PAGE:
• Well, I suppose that depends on what you mean by a generalisation. I guess that Kareiva would not disagree when saying that theories are important for understanding ecological patterns, but theories are also generalisations. But, I am not sure what you mean when you talk about universally-applicable methods as an opposition to generalisation.

        I think that what you describe as stamp collection for ecologist can be viewed as some kind of problem solving without trying to understand underlying mechanisms. That is fine with me, and probably needed at times, but it seems to me like something else than ecology as a science. And, I do not think that is what Kareiva is arguing for.

  3. Hi Jeremy; I have always appreciated your list of ‘seeking generality in ecology’. 3 points.
    First,Coming from a fisheries background, I appreciate the Kareiva perspective; there are many specific applied questions that call out for specific answers. And we probably have the tools to put together useful answers….given commitment to gathering the right data. But we often cant/dont do this. ON THE OTHER HAND, a great many applied questions in fisheries make use of generalities that were found via the other methods you list. Or these other rules are embedded in bigger fisheries models;Scaling rules for many things underlie many fisheries simulation models. Metabolic ecology rules for temperature, as well as size, are widely used , and so forth. these are widely used because we don’t have system specific data ; much literature on ‘data poor fisheries’ decision making now exists.
    Second; your list mixes 4 things: how do we find rules? what kind of rules do we look for? How do we test rules? and Do we dig for deeper explanations for the rules we find[ and how]? Sometimes its useful to mentally separate these 4. Example: There are several big useful scaling rules in fisheries validated via comparative studies [ of many kinds; space, time, across species, etc] that are useful despite lacking any deeper explanation.
    third, My own research uses all of the above [ except distributed experiments] In various cases. But to always be looking for a generality: and then to look for deeper PRINCIPLES that can then inform even more situations is the game of choice for me.[ of course see the Marquet,et al 2014 ON THEORY IN ECOLOGY paper{https://academic.oup.com/bioscience/article/64/8/701/2754269}. ]
    In the 1970s-80s there was a revolution in thinking about plant evolutionary ecology; caused by careful thinking with ESS models of individual selection….often using at its core the sex allocation principle of ….everyone has one mother and one father[ due to RA Fisher]. This was blended with much older ideas [ due to Darwin and RA Fisher] about the core problem plants faced of avoidance[ or not] of selfing [ another principle] to produce a very powerful new approach. how simple, how powerful. Principles played a big role in this.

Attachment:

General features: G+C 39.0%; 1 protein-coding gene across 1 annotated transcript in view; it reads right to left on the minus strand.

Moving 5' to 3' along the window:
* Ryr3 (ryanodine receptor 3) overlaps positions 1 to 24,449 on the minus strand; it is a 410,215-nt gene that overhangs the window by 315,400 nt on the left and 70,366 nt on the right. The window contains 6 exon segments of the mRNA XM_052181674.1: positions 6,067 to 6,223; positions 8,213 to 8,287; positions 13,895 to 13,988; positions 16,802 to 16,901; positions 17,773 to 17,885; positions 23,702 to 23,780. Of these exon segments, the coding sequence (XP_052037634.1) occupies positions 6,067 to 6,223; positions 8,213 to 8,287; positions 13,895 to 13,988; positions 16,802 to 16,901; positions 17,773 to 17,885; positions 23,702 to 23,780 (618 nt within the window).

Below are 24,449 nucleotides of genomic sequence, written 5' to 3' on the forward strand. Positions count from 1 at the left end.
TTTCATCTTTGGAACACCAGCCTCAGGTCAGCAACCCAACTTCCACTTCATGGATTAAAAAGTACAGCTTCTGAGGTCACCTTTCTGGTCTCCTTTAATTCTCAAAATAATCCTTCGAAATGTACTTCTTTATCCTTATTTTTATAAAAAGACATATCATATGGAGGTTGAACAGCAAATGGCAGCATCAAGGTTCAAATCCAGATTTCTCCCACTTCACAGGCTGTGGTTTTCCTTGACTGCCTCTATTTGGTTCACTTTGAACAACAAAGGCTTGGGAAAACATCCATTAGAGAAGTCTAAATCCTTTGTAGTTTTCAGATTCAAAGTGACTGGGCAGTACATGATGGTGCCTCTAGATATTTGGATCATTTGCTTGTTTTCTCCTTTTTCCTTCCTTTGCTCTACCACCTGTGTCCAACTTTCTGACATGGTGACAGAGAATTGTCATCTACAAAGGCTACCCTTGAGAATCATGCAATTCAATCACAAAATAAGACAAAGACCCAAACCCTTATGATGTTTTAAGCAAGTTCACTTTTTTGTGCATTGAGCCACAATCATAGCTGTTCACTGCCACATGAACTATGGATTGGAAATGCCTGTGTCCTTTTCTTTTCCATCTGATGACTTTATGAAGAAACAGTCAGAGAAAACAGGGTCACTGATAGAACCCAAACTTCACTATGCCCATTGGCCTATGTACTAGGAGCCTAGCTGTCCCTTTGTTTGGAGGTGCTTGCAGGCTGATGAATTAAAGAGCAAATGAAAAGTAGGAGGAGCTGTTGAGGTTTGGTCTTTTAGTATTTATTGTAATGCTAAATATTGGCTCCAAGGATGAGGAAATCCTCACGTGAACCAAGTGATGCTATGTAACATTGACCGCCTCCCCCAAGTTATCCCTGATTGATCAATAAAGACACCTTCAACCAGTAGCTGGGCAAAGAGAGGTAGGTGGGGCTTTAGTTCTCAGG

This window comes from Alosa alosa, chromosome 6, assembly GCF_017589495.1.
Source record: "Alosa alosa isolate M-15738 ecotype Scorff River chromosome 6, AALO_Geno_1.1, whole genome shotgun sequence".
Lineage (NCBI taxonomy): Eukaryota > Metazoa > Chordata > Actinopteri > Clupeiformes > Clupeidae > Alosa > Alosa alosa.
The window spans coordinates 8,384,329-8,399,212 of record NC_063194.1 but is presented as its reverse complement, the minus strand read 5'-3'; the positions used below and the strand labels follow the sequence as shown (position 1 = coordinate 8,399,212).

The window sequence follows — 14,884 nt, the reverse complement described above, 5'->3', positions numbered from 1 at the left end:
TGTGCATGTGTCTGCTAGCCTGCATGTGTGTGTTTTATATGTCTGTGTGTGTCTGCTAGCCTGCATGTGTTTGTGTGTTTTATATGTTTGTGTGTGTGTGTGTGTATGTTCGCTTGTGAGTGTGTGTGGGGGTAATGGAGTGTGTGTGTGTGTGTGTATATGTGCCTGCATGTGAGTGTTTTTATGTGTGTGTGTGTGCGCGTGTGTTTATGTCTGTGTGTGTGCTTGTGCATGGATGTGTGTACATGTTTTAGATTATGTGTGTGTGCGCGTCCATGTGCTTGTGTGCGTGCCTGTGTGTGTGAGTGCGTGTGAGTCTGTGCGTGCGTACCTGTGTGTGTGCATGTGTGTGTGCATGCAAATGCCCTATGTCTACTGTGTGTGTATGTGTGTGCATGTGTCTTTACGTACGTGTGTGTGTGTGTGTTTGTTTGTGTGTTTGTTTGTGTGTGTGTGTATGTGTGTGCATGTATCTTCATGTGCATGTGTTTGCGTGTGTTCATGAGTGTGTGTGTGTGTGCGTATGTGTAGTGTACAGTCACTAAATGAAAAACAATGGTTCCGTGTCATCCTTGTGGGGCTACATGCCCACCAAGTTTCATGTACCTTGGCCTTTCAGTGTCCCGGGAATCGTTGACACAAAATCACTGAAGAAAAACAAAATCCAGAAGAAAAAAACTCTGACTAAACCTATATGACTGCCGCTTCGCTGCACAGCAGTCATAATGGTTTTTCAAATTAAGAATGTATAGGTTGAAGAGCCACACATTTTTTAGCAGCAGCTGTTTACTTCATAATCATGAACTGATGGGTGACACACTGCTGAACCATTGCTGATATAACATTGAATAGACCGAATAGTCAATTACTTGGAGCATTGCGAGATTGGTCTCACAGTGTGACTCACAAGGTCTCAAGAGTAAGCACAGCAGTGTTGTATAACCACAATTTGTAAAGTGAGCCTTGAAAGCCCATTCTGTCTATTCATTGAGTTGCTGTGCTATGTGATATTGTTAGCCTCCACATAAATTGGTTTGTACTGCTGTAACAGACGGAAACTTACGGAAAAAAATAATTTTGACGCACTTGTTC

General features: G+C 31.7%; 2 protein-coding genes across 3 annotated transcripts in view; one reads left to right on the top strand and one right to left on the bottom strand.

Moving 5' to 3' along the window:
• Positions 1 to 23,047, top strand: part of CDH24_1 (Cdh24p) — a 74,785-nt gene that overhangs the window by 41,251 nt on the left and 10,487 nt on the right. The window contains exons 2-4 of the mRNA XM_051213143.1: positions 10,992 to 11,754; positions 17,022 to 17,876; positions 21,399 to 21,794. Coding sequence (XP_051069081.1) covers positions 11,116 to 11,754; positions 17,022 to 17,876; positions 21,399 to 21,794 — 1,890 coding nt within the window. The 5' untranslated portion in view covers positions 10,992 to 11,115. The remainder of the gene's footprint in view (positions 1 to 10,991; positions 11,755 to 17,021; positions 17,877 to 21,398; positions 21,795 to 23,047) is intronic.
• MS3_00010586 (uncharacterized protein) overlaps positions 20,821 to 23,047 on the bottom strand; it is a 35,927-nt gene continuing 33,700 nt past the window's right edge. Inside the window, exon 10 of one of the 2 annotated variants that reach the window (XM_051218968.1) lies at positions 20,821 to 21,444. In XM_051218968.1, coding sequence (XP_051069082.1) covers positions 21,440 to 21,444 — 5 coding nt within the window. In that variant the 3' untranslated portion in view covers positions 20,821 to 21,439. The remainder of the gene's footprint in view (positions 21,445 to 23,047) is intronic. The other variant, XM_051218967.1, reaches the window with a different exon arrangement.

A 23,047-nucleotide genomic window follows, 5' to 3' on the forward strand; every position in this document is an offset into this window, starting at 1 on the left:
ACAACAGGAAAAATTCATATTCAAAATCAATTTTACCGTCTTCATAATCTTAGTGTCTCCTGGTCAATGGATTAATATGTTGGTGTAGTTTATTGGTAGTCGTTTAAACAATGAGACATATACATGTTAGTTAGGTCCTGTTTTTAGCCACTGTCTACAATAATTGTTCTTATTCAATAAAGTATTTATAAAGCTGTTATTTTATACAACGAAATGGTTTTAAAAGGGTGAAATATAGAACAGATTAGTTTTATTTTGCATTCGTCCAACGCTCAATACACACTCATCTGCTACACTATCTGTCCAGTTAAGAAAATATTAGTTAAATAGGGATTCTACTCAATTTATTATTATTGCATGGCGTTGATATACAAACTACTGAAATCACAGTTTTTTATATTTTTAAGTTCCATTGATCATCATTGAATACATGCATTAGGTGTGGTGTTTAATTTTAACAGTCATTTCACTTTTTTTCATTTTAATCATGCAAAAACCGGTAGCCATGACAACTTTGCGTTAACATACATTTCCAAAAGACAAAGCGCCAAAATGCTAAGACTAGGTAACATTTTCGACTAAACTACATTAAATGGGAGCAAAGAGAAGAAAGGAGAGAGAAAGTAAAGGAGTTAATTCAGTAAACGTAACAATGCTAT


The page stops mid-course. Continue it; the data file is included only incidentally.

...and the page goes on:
• “a great many applied questions in fisheries make use of generalities that were found via the other methods you list… these are widely used because we don’t have system specific data”

      Yes. I think that’s an oft-overlooked reason for applied ecologists to care about general empirical patterns, and about simple theoretical models. We need *something* to fall back on in the absence of system-specific information. Another example is that, in many jurisdictions, rules for evaluating the extinction risk a species faces often are based in part on “rules of thumb” derived from simple stochastic population models from Russ Lande and others.

      “Second; your list mixes 4 things”

      Yup. I think a lot of interest centers on how to mix & match those things. For instance, what I think of as the “MacArthurian” approach to ecology starts by trying to identify an empirical pattern or “law”, then proposes a simple theoretical model to explain it. The generality of the pattern–the fact that it applies in many different cases or systems–suggests that its explanation is independent of system-specific details, hence motivating a simple theoretical explanation that assumes away system-specific details. But the “failure mode” of that approach–the most common way it goes wrong–is when the pattern in question is a statistical attractor. If you identify a statistical attractor, and then propose a simple theoretical model to explain it, you’re in trouble. A statistical attractor is often observed not because there’s one underlying mechanism or process that generates it, but because pretty much any underlying mechanism or process would generate it. Think of the failed attempt to explain the universal lognormal-ish shape of the species-abundance distribution by appeal to a very specific simple model, neutral theory.